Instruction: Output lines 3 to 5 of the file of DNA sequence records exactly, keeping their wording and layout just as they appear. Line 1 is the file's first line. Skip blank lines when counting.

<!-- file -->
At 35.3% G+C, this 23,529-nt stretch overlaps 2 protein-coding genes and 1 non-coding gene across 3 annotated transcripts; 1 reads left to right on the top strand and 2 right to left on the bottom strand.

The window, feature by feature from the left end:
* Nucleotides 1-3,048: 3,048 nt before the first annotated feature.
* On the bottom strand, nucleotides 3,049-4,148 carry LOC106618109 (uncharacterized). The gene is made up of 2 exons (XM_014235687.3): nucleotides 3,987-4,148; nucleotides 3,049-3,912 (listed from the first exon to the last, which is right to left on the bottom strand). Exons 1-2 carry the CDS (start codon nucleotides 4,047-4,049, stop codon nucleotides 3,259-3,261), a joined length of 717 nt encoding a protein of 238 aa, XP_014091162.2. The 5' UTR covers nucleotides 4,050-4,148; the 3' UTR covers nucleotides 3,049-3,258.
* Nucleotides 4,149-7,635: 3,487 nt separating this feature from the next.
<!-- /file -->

* Nucleotides 1-3,048: 3,048 nt before the first annotated feature.
* On the bottom strand, nucleotides 3,049-4,148 carry LOC106618109 (uncharacterized). The gene is made up of 2 exons (XM_014235687.3): nucleotides 3,987-4,148; nucleotides 3,049-3,912 (listed from the first exon to the last, which is right to left on the bottom strand). Exons 1-2 carry the CDS (start codon nucleotides 4,047-4,049, stop codon nucleotides 3,259-3,261), a joined length of 717 nt encoding a protein of 238 aa, XP_014091162.2. The 5' UTR covers nucleotides 4,050-4,148; the 3' UTR covers nucleotides 3,049-3,258.
* Nucleotides 4,149-7,635: 3,487 nt separating this feature from the next.